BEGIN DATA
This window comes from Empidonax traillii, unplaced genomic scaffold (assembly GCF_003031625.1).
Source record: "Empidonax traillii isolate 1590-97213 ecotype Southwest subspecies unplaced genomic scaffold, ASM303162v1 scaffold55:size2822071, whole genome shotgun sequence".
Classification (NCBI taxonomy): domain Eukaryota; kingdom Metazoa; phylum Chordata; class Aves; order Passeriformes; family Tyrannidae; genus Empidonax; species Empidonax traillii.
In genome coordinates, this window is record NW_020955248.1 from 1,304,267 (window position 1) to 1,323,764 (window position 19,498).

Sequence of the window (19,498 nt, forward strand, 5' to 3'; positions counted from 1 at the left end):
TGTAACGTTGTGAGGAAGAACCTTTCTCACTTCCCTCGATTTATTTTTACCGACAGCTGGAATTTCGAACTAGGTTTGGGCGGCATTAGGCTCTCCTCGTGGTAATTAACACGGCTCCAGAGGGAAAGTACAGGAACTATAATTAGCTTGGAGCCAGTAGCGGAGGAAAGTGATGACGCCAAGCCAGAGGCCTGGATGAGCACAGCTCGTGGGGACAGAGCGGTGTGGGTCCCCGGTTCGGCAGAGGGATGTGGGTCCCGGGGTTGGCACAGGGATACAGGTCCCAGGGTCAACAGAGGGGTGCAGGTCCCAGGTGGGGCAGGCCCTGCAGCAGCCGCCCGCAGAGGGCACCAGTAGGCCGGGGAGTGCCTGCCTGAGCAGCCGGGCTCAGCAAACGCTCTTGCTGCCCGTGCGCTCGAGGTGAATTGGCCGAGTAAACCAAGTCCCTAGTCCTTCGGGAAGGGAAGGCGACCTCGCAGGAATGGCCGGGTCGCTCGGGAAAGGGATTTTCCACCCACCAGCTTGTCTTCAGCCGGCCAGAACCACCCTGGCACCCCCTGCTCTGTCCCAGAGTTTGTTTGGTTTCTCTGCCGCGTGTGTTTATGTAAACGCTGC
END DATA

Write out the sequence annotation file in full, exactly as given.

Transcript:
This window comes from Empidonax traillii, unplaced genomic scaffold (assembly GCF_003031625.1).
Source record: "Empidonax traillii isolate 1590-97213 ecotype Southwest subspecies unplaced genomic scaffold, ASM303162v1 scaffold55:size2822071, whole genome shotgun sequence".
Classification (NCBI taxonomy): domain Eukaryota; kingdom Metazoa; phylum Chordata; class Aves; order Passeriformes; family Tyrannidae; genus Empidonax; species Empidonax traillii.
In genome coordinates, this window is record NW_020955248.1 from 1,304,267 (window position 1) to 1,323,764 (window position 19,498).

Sequence of the window (19,498 nt, forward strand, 5' to 3'; positions counted from 1 at the left end):
TGTAACGTTGTGAGGAAGAACCTTTCTCACTTCCCTCGATTTATTTTTACCGACAGCTGGAATTTCGAACTAGGTTTGGGCGGCATTAGGCTCTCCTCGTGGTAATTAACACGGCTCCAGAGGGAAAGTACAGGAACTATAATTAGCTTGGAGCCAGTAGCGGAGGAAAGTGATGACGCCAAGCCAGAGGCCTGGATGAGCACAGCTCGTGGGGACAGAGCGGTGTGGGTCCCCGGTTCGGCAGAGGGATGTGGGTCCCGGGGTTGGCACAGGGATACAGGTCCCAGGGTCAACAGAGGGGTGCAGGTCCCAGGTGGGGCAGGCCCTGCAGCAGCCGCCCGCAGAGGGCACCAGTAGGCCGGGGAGTGCCTGCCTGAGCAGCCGGGCTCAGCAAACGCTCTTGCTGCCCGTGCGCTCGAGGTGAATTGGCCGAGTAAACCAAGTCCCTAGTCCTTCGGGAAGGGAAGGCGACCTCGCAGGAATGGCCGGGTCGCTCGGGAAAGGGATTTTCCACCCACCAGCTTGTCTTCAGCCGGCCAGAACCACCCTGGCACCCCCTGCTCTGTCCCAGAGTTTGTTTGGTTTCTCTGCCGCGTGTGTTTATGTAAACGCTGC